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Performance Philos

Performance Enhancement Philosophies

TermDefinition
Cardiovascular Fitness The ability of the heart, lungs, and blood vessels to function efficiently when a person exercises the body
Muscular endurance is the ability to sustain submaximal activity for extended periods of time and resist fatigue.
Power is ability to exert muscular strength rapidly. On the field, power combines speed and strength.
Speed is the ability to perform a motor skill as rapidly as possible.
Strength is the maximum amount of force that one can generate in a specific movement pattern at a specific velocity of contraction. 
Overload what muscle have to do in order to improve strength
specificity how muscles adapt to nature of work performed.
reversibility when muscles disuse leads to a decrease in strength and muscle mass.
periodization is a systematic training plan used by athletes to train in order to be in the best condition
adaptation Body changes in response to increased training load
cardiovascular system Also known as the circulatory system.
Chambers of the heart 4 chambers: 2 Atriums and 2 Ventricles
Valves of the heart 4 Valves: Tricuspid, Bicuspid (Mitral), Pulmonary, and Aortic
Main Blood Vessles 4 Main Vessels: Vena Cava, Pulmonary Artery, Pulmonary Vein, Aorta
VO2 Max the maximum amount of oxygen your body can use during exercise
Test to Measure VO2 Max Harvard Step Test
Test to Measure VO2 Max 12 minute run test
Anaerobic exercises is exercise, performed in short or fast bursts in which the heart cannot supply oxygen as fast as muscles use it.
aerobic exercises is steady activity done at an intensity that raises the heart rate into the target heart rate zone.
Warm-Ups used to prevent injury.
Cool-down a period of time where you slow down and walk or perform slow, static stretches.
Interval Training This involves periods of work followed by periods of rest. (anaerobic)
Continuous Training the athlete does not stop working. It improves AEROBIC fitness.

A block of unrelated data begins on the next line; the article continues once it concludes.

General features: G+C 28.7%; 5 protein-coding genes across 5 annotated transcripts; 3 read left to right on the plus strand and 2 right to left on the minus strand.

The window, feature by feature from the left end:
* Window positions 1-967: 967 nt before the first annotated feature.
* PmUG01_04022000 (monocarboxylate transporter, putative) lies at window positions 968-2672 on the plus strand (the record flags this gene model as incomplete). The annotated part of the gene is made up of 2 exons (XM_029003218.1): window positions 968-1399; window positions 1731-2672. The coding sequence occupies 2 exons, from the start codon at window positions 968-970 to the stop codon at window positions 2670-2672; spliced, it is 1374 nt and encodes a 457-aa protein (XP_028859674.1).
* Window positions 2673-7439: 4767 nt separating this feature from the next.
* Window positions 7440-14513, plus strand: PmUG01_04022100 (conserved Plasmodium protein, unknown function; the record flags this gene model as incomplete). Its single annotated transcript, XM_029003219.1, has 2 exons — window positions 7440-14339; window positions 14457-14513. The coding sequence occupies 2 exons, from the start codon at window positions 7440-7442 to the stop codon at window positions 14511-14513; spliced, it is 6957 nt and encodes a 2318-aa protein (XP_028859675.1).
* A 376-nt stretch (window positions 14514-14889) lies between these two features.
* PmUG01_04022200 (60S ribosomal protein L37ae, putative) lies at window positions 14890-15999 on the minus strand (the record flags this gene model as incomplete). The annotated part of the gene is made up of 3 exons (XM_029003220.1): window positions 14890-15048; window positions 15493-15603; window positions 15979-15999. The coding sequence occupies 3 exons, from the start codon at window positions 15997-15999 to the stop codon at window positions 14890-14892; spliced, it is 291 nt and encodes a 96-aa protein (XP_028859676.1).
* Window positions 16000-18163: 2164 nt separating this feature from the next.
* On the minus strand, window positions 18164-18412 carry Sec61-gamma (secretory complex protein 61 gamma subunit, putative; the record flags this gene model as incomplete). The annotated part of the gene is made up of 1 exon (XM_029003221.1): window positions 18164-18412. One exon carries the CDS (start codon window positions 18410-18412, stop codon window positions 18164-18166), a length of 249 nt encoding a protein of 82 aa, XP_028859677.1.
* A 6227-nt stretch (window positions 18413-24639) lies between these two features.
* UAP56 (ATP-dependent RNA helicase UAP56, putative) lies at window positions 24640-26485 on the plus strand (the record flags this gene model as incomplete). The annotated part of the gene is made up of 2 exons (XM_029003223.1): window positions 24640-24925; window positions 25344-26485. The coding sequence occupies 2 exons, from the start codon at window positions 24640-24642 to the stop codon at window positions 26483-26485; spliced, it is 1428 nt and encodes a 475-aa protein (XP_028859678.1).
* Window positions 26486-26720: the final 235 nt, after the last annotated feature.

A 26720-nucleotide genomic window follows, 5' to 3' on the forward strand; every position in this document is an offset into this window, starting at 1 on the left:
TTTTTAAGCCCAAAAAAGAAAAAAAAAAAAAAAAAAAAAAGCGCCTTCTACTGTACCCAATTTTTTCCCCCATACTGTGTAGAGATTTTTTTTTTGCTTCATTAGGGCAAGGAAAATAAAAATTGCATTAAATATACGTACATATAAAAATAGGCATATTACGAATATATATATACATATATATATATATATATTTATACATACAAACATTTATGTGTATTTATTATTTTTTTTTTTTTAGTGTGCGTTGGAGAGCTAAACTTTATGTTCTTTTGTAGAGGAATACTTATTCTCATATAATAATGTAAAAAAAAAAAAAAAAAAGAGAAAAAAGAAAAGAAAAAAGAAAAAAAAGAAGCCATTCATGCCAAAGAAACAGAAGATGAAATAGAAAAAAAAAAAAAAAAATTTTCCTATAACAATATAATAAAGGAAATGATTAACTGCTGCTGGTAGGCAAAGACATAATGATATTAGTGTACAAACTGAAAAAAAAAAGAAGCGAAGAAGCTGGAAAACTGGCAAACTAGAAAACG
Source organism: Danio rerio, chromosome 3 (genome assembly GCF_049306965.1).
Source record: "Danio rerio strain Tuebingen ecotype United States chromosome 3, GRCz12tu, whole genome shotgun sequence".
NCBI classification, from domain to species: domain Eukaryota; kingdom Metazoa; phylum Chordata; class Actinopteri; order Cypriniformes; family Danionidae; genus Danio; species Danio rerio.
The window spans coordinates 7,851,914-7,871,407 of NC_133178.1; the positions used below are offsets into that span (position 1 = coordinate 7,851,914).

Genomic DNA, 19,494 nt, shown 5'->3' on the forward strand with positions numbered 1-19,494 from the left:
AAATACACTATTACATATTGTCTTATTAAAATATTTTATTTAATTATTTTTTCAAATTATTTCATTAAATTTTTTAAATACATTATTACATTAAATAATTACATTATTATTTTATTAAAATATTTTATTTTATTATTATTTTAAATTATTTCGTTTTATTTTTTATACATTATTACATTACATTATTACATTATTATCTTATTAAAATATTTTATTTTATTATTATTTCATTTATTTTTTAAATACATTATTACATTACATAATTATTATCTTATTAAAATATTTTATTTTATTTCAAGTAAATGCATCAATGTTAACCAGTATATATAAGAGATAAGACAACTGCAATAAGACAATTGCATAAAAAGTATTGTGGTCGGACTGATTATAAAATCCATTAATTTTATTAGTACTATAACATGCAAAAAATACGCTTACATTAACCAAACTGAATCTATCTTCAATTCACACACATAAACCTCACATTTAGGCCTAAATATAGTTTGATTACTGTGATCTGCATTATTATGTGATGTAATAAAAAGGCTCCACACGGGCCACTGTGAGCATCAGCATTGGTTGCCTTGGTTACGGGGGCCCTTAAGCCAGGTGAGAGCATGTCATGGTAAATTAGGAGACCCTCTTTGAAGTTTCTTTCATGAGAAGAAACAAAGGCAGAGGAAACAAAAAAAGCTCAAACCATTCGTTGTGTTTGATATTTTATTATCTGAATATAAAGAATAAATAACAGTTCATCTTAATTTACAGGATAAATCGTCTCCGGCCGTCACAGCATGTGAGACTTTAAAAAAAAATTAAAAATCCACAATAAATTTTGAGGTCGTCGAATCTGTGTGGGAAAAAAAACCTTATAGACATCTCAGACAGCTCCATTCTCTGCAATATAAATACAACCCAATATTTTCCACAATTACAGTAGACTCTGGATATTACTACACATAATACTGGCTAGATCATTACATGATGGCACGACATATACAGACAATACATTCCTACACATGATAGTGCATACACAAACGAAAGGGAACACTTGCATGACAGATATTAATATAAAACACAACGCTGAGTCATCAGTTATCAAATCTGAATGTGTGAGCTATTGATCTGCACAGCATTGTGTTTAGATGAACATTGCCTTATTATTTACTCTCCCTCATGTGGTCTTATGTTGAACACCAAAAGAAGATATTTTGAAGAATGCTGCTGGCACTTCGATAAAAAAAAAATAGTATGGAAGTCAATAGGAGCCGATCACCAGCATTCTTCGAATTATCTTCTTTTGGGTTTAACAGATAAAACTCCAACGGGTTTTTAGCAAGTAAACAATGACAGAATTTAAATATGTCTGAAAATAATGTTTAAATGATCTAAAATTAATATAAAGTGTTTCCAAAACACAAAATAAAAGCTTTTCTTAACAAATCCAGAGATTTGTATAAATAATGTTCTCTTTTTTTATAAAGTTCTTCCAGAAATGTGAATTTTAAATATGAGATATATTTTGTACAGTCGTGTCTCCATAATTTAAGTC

Fartlek Training Swedish word that means SPEED PLAY. Combines fast and slow running.
Circuit Training Involves a number of exercises or stations. It includes strength, endurance, power, flexibility and speed. (aerobic and anaerobic)
BORG scale How we measure the rate of perceived exertion
Target Heart Rate the minimum number of heartbeats in a given amount of time in order to reach the level of exertion necessary for cardiovascular fitness
High Altitudes greater than 2000 meter there is less oxygen
Acclimatization The process in which an individual organism adjusts to a gradual change in its environment.
Slow twitch Type I muscle fibers. More efficient at using oxygen for continuous, muscle contractions over a long time. (aerobic)
Fast twitch Type II muscle fibers. Generate short burst of strength or speed. Fatigue quickly
Isometric muscles contract, but there is no motion in the affected joints.
Isotonic when the muscle lengthens and shortens during movement, with the force remaining constant.
Isokentic machine controlled speed of contraction within range of motion.
Concentric Isotonic contraction that shortens the muscle.
Eccentric isotonic contraction that lengthens the muscle.
Open Chain Exercise when your hand or foot is free to move during an exercise.
Closed Chain Exercise when your hand or foot are in a constant, fixed position.
plyometrics Jump Training that is used for strength and speed.
flexibility ability of the joint to move freely through full range of motion
range of motion (ROM) The entire movement through which a body part can move at a joint.
static stretching Gradual stretching of a muscle through the muscle’s entire range of motion
ballistic stretching stretches that involve rhythmical bouncing action
dynamic stretching continuous, slow, and controlled movement through a joint's range of motion.
Proprioceptive neuromuscular facilitation (PNF) Combination of contraction and relaxation of muscles
Created by: ntgibson